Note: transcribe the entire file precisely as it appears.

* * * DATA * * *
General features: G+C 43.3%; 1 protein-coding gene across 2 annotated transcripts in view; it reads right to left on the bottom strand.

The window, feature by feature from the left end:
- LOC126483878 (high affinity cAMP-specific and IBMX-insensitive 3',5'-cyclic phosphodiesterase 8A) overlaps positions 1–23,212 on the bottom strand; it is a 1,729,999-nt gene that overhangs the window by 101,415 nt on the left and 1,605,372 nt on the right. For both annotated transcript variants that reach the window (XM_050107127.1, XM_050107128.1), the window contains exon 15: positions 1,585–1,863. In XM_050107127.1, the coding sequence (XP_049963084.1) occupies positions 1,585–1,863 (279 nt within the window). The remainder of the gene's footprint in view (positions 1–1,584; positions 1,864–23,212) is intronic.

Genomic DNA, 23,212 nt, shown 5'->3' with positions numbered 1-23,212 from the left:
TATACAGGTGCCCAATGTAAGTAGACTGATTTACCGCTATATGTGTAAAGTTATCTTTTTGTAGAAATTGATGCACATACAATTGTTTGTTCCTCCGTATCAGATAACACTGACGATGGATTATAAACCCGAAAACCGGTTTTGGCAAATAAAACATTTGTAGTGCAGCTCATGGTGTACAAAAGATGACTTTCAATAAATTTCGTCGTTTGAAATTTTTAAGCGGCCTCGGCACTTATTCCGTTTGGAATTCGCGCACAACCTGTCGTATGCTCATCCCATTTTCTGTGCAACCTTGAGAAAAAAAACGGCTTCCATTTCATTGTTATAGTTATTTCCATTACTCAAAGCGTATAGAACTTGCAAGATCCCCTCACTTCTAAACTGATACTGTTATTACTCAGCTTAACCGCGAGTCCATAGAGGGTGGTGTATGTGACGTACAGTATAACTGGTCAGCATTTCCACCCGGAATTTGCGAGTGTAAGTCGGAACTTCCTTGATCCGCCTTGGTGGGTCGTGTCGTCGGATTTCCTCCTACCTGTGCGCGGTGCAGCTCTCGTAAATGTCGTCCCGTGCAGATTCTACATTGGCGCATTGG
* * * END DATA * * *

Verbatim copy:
General features: G+C 43.3%; 1 protein-coding gene across 2 annotated transcripts in view; it reads right to left on the bottom strand.

The window, feature by feature from the left end:
- LOC126483878 (high affinity cAMP-specific and IBMX-insensitive 3',5'-cyclic phosphodiesterase 8A) overlaps positions 1–23,212 on the bottom strand; it is a 1,729,999-nt gene that overhangs the window by 101,415 nt on the left and 1,605,372 nt on the right. For both annotated transcript variants that reach the window (XM_050107127.1, XM_050107128.1), the window contains exon 15: positions 1,585–1,863. In XM_050107127.1, the coding sequence (XP_049963084.1) occupies positions 1,585–1,863 (279 nt within the window). The remainder of the gene's footprint in view (positions 1–1,584; positions 1,864–23,212) is intronic.

Genomic DNA, 23,212 nt, shown 5'->3' with positions numbered 1-23,212 from the left:
TATACAGGTGCCCAATGTAAGTAGACTGATTTACCGCTATATGTGTAAAGTTATCTTTTTGTAGAAATTGATGCACATACAATTGTTTGTTCCTCCGTATCAGATAACACTGACGATGGATTATAAACCCGAAAACCGGTTTTGGCAAATAAAACATTTGTAGTGCAGCTCATGGTGTACAAAAGATGACTTTCAATAAATTTCGTCGTTTGAAATTTTTAAGCGGCCTCGGCACTTATTCCGTTTGGAATTCGCGCACAACCTGTCGTATGCTCATCCCATTTTCTGTGCAACCTTGAGAAAAAAAACGGCTTCCATTTCATTGTTATAGTTATTTCCATTACTCAAAGCGTATAGAACTTGCAAGATCCCCTCACTTCTAAACTGATACTGTTATTACTCAGCTTAACCGCGAGTCCATAGAGGGTGGTGTATGTGACGTACAGTATAACTGGTCAGCATTTCCACCCGGAATTTGCGAGTGTAAGTCGGAACTTCCTTGATCCGCCTTGGTGGGTCGTGTCGTCGGATTTCCTCCTACCTGTGCGCGGTGCAGCTCTCGTAAATGTCGTCCCGTGCAGATTCTACATTGGCGCATTGG